After seeing their design, I felt it was rather logical, so I ordered some components and set about building an abridged version of it. I felt no need for their LED power indicator which was likely to suck as much power as the circuit itself, and I felt no desire to use a 9V battery. I had no need to drive headphones directly, as I had a fairly sensitive audio recorder I could employ. As a result, I removed the LM386 entirely, and the zener/LED combination. I had no xenon trigger transformer, so I opted for a similar inductance instead. I decided to build it in the Hammond enclosure I received as a sample, to make it a little less fragile.

I opted to make things nice and neat … from the outside.

But from the inside, it was a bit of a patchwork. Note that this wasn’t the final configuration – there was still more wire cutting and jumpering around as I noted the level control didn’t do as much as I had intended and instead used it on the output instead of the second stage. This instead had the side effect of introducing pot-crackle when the level was adjusted, so … I think it’s probably better to omit it altogether and have the level on maximum at all times, but it’s too late for that now. Most of the inside volume is batteries – two AA’s to be precise.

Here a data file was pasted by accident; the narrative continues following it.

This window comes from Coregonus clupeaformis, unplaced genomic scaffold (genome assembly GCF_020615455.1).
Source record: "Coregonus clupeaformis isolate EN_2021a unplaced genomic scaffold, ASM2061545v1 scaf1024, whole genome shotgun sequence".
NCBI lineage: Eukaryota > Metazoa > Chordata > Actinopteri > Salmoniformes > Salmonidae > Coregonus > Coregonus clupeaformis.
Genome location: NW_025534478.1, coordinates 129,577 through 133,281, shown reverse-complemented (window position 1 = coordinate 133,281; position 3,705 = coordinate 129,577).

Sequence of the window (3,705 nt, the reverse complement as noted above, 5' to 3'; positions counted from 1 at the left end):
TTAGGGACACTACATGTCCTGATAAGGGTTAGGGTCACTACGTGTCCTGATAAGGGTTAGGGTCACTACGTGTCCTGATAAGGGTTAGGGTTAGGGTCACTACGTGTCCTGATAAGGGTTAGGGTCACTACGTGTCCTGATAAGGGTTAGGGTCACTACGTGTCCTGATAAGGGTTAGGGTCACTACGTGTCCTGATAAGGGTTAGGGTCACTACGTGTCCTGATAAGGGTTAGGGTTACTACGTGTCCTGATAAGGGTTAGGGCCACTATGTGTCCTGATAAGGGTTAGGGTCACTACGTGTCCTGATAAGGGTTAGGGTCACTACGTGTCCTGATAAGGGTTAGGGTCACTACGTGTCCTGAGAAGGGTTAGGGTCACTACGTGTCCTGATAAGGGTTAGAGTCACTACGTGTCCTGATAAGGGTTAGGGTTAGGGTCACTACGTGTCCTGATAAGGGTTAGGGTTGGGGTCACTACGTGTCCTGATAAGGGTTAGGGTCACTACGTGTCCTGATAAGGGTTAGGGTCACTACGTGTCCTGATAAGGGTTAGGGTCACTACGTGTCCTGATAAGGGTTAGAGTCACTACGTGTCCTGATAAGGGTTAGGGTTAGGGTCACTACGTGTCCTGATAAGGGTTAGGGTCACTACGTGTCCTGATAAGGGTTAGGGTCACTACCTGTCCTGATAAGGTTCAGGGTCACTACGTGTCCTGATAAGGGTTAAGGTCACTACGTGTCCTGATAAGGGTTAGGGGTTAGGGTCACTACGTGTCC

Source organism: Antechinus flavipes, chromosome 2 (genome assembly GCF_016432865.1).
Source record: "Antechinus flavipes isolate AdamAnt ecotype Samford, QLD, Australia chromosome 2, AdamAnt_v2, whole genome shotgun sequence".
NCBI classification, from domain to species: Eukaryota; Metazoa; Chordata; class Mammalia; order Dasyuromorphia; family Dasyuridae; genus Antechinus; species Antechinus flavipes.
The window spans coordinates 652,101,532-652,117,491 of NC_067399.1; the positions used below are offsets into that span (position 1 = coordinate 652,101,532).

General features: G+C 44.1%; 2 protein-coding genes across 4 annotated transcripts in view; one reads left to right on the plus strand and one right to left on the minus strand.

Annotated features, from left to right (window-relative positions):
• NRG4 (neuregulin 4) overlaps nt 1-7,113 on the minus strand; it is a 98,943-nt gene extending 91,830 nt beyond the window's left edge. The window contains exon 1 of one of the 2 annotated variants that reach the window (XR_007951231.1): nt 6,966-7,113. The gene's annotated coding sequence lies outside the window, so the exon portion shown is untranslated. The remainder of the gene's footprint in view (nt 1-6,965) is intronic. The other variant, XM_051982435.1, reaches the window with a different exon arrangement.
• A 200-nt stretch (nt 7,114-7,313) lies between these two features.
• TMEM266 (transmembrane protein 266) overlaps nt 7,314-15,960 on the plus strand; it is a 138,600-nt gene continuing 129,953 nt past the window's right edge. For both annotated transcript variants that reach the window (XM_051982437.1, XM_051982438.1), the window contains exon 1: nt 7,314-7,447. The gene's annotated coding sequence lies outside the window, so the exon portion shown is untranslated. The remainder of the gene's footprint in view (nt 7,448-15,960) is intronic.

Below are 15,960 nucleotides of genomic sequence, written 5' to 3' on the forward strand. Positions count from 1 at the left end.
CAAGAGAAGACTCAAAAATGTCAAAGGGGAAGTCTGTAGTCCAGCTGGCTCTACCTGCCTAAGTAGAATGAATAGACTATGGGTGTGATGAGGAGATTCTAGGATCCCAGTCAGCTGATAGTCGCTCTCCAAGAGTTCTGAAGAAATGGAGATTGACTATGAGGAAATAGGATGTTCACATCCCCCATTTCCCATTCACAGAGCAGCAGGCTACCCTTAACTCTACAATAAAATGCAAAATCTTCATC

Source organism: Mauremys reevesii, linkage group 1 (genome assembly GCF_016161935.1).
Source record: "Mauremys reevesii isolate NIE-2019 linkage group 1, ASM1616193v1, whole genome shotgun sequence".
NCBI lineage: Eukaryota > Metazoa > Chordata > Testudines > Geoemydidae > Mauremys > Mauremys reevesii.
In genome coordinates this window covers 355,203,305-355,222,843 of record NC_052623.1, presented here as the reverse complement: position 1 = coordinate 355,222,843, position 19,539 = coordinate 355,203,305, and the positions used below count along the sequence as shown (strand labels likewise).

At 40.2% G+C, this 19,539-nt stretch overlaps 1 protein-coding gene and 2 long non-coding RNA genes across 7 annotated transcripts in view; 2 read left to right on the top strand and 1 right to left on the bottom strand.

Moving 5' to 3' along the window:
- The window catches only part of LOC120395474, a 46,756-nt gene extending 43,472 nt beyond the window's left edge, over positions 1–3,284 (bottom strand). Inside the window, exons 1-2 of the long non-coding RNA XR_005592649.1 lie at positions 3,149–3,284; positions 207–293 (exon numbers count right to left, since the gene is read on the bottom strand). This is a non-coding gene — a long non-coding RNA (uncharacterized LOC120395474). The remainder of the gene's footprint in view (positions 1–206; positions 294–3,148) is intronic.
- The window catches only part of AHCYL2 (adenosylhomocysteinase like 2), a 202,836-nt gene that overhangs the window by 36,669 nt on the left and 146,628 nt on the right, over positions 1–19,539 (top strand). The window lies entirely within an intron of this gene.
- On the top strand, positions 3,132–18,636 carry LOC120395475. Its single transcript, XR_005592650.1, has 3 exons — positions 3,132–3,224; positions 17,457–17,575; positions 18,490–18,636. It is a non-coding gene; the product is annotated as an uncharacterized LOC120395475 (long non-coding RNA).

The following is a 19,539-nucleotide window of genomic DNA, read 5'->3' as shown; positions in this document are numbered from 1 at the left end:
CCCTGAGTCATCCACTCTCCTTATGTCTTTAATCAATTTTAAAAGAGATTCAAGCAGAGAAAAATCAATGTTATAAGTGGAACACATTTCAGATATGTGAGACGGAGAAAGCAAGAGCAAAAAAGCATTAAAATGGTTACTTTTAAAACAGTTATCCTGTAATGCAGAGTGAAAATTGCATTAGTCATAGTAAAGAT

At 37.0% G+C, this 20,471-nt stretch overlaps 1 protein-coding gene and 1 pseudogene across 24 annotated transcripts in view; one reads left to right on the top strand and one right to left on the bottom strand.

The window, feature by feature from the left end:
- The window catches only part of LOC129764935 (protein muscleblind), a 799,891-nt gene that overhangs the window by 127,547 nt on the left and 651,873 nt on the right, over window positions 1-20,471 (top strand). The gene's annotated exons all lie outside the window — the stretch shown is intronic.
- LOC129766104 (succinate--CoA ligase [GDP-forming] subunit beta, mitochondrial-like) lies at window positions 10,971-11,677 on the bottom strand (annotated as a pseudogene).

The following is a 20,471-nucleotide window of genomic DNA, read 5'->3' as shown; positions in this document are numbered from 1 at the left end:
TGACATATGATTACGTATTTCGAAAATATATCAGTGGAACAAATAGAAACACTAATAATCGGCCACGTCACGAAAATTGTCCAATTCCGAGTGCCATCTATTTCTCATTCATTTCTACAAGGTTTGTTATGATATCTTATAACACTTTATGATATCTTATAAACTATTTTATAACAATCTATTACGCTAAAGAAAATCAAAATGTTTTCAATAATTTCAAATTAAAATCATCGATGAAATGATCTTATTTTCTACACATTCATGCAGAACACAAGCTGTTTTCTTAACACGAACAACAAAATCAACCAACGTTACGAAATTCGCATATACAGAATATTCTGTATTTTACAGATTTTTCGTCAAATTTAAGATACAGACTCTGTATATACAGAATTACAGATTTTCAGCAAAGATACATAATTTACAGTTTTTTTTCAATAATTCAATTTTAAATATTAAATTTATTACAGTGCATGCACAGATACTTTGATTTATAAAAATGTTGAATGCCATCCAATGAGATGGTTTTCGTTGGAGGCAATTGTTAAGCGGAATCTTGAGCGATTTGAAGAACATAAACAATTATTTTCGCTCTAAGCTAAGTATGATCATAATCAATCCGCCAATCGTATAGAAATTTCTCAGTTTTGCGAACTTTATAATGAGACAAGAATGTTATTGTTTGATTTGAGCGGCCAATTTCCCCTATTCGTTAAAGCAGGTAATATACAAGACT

I can’t speak for the performance of the original circuit as designed, however, this one does perform about equally well SNR wise as to the unit I built before, so it was a bit disappointing to see that all that effort didn’t result in any tangible audio quality gains. That being said, it’s good to know that too, since it shows that the EMI is probably limiting the SNR and thus, improvements in noise level or intelligibility are likely only to come about with DSP noise reduction (and its associated issues in terms of audio quality).